As a result of that culture, they’re really hard to pin down in terms of strategy – even though Google is one of the heavyweights in the tech industry! However, judging from this event, it looks like Google are focusing on the consumer market. They want to get involved in and integrated with every part of peoples’ lives – no matter how “sacred.”
This point was particularly clear in the final focus of this year’s keynote, with Sergey Brin taking the stage to introduce some stunt men who proceeded to deliver a set of Google Glasses
To be frank, the glasses fill me with a sense of revulsion. As the demos went through a new mother interacting with their baby, I thought of my own kids – who I try to keep as far away from technology as possible. I figure tech will play an increasingly large role through the rest of their lives, so why would I wear some bad glasses on my face just to capture a smile? It would put a barrier between my kids and me. But Google see things differently; they want to be involved in this relationship.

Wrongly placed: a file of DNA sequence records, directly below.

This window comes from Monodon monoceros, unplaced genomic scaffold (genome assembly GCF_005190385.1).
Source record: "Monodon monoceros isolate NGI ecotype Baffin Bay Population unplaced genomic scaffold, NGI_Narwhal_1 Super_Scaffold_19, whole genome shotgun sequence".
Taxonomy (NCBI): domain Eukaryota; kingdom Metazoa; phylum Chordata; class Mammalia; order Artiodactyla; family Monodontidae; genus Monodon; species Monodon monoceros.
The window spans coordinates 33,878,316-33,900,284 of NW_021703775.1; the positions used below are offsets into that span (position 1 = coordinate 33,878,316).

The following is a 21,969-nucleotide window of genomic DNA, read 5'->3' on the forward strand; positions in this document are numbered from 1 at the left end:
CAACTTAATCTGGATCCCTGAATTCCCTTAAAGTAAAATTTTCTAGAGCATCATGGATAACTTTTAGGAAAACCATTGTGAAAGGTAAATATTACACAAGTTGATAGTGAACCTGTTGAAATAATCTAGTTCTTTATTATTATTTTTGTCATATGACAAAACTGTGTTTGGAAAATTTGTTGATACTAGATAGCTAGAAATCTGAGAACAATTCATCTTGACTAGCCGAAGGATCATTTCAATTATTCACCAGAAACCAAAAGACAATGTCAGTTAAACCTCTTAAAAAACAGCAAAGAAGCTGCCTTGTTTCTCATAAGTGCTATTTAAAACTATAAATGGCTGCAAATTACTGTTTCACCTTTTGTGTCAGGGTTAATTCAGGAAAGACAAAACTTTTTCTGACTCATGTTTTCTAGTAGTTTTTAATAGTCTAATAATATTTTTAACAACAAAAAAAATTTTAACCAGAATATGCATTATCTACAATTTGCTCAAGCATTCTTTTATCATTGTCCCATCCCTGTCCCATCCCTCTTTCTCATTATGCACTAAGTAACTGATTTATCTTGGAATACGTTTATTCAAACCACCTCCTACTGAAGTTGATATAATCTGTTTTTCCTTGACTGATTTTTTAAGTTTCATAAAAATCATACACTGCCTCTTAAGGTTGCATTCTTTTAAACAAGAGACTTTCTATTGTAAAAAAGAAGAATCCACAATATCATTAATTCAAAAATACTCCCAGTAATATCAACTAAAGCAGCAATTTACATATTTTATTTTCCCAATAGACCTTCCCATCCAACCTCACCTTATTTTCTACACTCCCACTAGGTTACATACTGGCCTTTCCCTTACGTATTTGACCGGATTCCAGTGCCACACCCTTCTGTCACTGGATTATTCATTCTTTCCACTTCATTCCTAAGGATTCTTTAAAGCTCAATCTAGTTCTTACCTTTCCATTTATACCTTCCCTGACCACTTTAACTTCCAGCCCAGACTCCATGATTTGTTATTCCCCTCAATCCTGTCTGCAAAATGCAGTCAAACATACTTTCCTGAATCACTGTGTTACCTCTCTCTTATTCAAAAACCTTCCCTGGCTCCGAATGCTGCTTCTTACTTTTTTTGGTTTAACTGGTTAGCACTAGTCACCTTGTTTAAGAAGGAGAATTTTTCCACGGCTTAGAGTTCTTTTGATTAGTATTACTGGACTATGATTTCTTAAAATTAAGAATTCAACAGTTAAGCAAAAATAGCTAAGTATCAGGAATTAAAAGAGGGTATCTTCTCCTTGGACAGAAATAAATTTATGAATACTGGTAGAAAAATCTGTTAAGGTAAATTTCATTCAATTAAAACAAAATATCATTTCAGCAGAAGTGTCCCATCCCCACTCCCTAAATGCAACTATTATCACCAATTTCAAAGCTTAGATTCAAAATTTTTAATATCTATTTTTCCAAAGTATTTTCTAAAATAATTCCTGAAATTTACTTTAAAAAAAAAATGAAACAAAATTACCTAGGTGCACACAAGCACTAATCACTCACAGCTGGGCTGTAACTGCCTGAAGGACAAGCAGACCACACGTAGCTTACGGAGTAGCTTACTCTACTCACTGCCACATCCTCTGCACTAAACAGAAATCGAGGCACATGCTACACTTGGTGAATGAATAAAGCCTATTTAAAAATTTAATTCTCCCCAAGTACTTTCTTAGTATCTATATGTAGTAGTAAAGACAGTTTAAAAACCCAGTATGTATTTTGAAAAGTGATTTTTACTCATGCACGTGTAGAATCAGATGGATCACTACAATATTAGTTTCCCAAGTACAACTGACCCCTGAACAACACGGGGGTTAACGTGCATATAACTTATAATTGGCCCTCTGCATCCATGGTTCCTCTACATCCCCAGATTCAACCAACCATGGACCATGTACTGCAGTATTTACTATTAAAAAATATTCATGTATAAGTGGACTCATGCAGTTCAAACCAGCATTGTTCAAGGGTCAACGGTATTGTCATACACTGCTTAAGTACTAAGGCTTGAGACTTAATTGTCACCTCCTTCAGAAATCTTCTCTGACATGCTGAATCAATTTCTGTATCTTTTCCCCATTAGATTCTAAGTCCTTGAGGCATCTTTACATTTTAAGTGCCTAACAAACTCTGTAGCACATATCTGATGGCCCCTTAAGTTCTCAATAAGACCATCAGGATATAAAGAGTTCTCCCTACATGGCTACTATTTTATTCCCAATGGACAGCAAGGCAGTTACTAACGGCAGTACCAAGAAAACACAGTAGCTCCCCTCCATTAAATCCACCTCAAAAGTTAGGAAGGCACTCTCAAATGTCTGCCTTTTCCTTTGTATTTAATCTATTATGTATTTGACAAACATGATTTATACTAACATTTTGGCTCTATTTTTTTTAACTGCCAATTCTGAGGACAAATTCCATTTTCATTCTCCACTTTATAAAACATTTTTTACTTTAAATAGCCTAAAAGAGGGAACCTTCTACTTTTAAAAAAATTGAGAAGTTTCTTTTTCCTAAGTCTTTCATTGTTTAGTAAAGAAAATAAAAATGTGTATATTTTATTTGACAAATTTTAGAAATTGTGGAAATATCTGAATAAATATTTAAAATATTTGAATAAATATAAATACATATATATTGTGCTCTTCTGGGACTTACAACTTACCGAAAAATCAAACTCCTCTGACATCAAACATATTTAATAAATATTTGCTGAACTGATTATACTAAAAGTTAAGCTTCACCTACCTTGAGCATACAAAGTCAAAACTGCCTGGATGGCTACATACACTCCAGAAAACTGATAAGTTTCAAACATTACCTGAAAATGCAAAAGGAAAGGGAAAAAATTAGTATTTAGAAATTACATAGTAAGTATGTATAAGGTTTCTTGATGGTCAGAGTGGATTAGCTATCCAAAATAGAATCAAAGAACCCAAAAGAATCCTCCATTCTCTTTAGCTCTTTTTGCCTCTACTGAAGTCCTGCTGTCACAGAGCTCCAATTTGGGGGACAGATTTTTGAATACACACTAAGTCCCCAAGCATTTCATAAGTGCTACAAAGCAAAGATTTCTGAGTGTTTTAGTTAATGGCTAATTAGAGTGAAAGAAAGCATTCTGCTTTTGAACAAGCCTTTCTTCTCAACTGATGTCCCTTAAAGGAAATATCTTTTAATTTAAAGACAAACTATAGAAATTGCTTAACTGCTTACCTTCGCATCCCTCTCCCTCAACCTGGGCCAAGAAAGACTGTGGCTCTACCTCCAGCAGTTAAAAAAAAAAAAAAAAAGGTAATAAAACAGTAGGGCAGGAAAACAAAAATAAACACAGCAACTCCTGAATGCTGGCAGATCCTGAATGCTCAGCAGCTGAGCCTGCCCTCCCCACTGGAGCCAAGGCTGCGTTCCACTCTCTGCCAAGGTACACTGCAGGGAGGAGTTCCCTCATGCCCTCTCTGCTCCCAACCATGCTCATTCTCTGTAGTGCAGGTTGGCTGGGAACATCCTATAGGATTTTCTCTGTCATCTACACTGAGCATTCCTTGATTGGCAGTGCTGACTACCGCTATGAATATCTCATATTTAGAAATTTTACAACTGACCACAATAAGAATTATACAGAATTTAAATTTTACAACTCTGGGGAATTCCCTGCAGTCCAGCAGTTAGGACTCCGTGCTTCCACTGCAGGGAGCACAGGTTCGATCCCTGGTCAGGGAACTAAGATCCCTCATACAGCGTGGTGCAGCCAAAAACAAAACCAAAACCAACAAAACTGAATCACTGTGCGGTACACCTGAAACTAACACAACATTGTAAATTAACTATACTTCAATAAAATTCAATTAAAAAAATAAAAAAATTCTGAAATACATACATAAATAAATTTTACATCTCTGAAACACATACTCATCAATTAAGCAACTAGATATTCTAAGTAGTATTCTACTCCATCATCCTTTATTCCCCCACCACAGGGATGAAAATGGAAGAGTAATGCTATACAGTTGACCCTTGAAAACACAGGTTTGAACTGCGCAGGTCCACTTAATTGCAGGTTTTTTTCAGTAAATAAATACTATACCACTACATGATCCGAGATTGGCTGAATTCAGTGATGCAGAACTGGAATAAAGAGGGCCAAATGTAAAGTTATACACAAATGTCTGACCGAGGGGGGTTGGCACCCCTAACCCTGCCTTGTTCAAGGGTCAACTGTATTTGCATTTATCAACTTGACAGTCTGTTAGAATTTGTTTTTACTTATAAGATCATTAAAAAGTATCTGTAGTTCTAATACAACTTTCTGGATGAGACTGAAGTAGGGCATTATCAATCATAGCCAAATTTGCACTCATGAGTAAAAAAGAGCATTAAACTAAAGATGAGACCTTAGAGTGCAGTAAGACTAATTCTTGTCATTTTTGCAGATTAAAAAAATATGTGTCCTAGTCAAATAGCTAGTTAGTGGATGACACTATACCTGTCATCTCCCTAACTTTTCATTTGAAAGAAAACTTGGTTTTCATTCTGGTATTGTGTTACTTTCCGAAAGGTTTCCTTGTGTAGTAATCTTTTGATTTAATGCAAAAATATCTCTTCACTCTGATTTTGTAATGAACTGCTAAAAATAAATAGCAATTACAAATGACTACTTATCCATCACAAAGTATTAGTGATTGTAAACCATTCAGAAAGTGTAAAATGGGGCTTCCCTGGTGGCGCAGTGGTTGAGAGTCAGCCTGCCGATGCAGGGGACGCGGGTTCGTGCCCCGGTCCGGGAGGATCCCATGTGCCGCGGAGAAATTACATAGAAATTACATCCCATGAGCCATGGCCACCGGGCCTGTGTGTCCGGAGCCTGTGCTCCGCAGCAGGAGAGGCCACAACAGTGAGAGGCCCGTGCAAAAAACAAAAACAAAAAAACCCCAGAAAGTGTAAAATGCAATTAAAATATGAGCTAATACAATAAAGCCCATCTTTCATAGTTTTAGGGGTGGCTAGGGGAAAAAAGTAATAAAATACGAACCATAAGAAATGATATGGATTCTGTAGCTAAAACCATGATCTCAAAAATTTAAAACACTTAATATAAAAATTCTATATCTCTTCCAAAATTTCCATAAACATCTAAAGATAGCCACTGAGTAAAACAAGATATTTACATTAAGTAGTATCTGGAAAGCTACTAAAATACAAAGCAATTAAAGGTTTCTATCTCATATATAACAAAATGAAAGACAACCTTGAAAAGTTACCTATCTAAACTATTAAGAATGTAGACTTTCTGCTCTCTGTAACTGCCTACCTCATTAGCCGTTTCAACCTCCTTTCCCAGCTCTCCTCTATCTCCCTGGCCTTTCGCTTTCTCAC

Google also announced their tablet – the Nexus 7 (Nexus 6 is skipped due to its pop culture meaning). It’s clearly a race for the bottom of the market. The Nexus seems like a great device, but it’s definitely closer to competing with the relatively cheap Amazon Kindle Fire than the iPad.
They also showed the Nexus Q, a digital jukebox that you access from your Android device. I’m discounting it for now because I think it’ll have a very hard time competing with the Apple TV.
As the iPad becomes a favourite of the enterprise conference room(thanks to people like diligent board papers), Google’s less-expensive product releases indicated (to me) that Google are going after peoples’ homes and leaving the boardroom to pricier Apple and Microsoft.
More importantly, though, I think it’s very telling that all of the product demos at I/O were mobile devices. The future is definitely mobile, and before long the only people who need true computers are going to be the people who create the software behind these mobile devices.